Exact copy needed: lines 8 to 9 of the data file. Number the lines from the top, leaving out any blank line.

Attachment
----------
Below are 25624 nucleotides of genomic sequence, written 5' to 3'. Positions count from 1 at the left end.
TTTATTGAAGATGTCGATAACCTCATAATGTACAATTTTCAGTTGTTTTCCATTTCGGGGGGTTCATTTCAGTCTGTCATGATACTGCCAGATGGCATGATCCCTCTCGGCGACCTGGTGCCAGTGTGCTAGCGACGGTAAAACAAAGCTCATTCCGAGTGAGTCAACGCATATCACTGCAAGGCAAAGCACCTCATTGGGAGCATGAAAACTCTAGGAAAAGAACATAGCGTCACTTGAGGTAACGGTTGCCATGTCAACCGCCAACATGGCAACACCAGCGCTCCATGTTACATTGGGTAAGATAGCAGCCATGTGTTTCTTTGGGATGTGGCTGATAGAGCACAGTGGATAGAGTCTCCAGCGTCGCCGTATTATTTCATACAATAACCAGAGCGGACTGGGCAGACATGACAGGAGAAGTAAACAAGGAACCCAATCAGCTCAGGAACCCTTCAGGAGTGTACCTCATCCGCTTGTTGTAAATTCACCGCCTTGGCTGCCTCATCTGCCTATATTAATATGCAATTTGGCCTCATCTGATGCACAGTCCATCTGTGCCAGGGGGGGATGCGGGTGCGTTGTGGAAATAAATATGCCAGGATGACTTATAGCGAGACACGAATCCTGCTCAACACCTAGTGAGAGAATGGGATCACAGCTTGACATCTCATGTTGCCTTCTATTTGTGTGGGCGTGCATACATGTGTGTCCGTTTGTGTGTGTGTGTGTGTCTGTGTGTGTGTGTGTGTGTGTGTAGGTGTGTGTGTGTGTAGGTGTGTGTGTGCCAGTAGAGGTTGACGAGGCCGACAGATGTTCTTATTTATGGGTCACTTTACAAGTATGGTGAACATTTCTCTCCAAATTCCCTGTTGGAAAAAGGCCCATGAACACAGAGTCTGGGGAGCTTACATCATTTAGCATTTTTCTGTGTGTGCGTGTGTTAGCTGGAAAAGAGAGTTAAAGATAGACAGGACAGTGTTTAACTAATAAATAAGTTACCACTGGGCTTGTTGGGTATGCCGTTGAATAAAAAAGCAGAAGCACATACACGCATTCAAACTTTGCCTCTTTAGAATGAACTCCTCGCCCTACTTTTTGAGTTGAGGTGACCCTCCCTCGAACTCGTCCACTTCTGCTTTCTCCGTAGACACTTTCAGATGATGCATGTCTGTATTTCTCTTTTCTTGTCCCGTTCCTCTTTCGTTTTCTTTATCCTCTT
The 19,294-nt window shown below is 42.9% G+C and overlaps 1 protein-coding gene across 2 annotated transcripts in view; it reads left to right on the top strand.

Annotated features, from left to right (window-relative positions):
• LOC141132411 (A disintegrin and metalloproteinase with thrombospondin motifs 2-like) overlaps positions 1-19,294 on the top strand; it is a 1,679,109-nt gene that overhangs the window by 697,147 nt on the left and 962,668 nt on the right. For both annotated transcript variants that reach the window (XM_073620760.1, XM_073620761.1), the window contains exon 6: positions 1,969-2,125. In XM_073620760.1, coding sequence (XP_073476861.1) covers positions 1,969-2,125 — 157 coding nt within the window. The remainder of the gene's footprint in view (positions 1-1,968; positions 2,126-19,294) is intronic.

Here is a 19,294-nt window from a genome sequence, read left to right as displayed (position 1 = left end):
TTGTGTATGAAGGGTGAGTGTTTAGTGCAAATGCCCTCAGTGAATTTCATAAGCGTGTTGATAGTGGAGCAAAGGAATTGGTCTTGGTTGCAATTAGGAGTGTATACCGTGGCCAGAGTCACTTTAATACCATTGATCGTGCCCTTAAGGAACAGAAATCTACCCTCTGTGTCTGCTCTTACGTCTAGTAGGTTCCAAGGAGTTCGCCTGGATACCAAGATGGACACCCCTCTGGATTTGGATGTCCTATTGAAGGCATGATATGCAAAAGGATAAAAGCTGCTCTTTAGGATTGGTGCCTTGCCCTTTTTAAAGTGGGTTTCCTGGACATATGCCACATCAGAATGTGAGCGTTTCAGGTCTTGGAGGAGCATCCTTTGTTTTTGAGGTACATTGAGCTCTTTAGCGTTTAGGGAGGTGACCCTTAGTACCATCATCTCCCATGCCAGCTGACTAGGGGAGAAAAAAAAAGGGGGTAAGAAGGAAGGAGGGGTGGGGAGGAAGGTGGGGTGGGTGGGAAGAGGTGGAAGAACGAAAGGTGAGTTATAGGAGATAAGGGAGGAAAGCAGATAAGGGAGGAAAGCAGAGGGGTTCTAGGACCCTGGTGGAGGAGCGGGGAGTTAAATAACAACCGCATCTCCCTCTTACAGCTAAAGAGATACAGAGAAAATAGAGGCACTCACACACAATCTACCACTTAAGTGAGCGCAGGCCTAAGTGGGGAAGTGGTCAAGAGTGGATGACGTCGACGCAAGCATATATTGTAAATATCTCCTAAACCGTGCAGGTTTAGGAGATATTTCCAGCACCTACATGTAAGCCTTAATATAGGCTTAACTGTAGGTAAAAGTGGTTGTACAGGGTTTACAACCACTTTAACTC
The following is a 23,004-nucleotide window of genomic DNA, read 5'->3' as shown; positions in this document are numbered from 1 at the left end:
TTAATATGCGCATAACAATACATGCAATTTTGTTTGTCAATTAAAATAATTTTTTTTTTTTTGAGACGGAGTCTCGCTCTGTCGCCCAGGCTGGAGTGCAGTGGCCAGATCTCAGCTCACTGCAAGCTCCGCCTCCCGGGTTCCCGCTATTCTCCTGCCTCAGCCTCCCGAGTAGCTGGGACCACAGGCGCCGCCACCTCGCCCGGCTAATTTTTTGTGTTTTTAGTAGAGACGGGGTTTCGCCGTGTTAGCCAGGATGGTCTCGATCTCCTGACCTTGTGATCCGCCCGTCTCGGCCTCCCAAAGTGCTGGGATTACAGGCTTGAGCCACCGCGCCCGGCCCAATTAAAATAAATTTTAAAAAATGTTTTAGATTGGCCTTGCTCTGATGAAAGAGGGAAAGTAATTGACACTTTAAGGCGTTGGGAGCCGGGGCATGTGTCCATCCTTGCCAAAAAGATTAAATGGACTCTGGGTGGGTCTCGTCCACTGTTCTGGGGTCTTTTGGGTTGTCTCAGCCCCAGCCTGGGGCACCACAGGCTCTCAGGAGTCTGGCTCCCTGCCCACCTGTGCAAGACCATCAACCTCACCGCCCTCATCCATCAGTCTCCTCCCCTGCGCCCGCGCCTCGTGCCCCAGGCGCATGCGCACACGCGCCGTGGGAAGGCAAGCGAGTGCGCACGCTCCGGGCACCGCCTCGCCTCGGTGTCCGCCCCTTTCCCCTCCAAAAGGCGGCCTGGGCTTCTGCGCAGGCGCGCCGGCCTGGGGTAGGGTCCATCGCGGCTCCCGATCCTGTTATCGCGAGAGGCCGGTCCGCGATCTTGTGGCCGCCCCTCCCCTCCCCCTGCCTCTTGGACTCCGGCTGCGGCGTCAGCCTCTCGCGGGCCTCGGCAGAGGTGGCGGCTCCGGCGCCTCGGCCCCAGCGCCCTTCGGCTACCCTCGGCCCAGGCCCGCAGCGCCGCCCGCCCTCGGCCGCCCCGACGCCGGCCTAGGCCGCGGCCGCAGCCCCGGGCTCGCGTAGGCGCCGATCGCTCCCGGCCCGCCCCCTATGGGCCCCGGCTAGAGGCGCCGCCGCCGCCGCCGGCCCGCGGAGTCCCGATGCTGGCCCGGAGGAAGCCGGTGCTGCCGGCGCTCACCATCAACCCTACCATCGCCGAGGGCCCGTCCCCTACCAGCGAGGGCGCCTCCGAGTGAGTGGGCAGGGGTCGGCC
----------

The following is a 23,004-nucleotide window of genomic DNA, read 5'->3' as shown; positions in this document are numbered from 1 at the left end:
TTAATATGCGCATAACAATACATGCAATTTTGTTTGTCAATTAAAATAATTTTTTTTTTTTTGAGACGGAGTCTCGCTCTGTCGCCCAGGCTGGAGTGCAGTGGCCAGATCTCAGCTCACTGCAAGCTCCGCCTCCCGGGTTCCCGCTATTCTCCTGCCTCAGCCTCCCGAGTAGCTGGGACCACAGGCGCCGCCACCTCGCCCGGCTAATTTTTTGTGTTTTTAGTAGAGACGGGGTTTCGCCGTGTTAGCCAGGATGGTCTCGATCTCCTGACCTTGTGATCCGCCCGTCTCGGCCTCCCAAAGTGCTGGGATTACAGGCTTGAGCCACCGCGCCCGGCCCAATTAAAATAAATTTTAAAAAATGTTTTAGATTGGCCTTGCTCTGATGAAAGAGGGAAAGTAATTGACACTTTAAGGCGTTGGGAGCCGGGGCATGTGTCCATCCTTGCCAAAAAGATTAAATGGACTCTGGGTGGGTCTCGTCCACTGTTCTGGGGTCTTTTGGGTTGTCTCAGCCCCAGCCTGGGGCACCACAGGCTCTCAGGAGTCTGGCTCCCTGCCCACCTGTGCAAGACCATCAACCTCACCGCCCTCATCCATCAGTCTCCTCCCCTGCGCCCGCGCCTCGTGCCCCAGGCGCATGCGCACACGCGCCGTGGGAAGGCAAGCGAGTGCGCACGCTCCGGGCACCGCCTCGCCTCGGTGTCCGCCCCTTTCCCCTCCAAAAGGCGGCCTGGGCTTCTGCGCAGGCGCGCCGGCCTGGGGTAGGGTCCATCGCGGCTCCCGATCCTGTTATCGCGAGAGGCCGGTCCGCGATCTTGTGGCCGCCCCTCCCCTCCCCCTGCCTCTTGGACTCCGGCTGCGGCGTCAGCCTCTCGCGGGCCTCGGCAGAGGTGGCGGCTCCGGCGCCTCGGCCCCAGCGCCCTTCGGCTACCCTCGGCCCAGGCCCGCAGCGCCGCCCGCCCTCGGCCGCCCCGACGCCGGCCTAGGCCGCGGCCGCAGCCCCGGGCTCGCGTAGGCGCCGATCGCTCCCGGCCCGCCCCCTATGGGCCCCGGCTAGAGGCGCCGCCGCCGCCGCCGGCCCGCGGAGTCCCGATGCTGGCCCGGAGGAAGCCGGTGCTGCCGGCGCTCACCATCAACCCTACCATCGCCGAGGGCCCGTCCCCTACCAGCGAGGGCGCCTCCGAGTGAGTGGGCAGGGGTCGGCC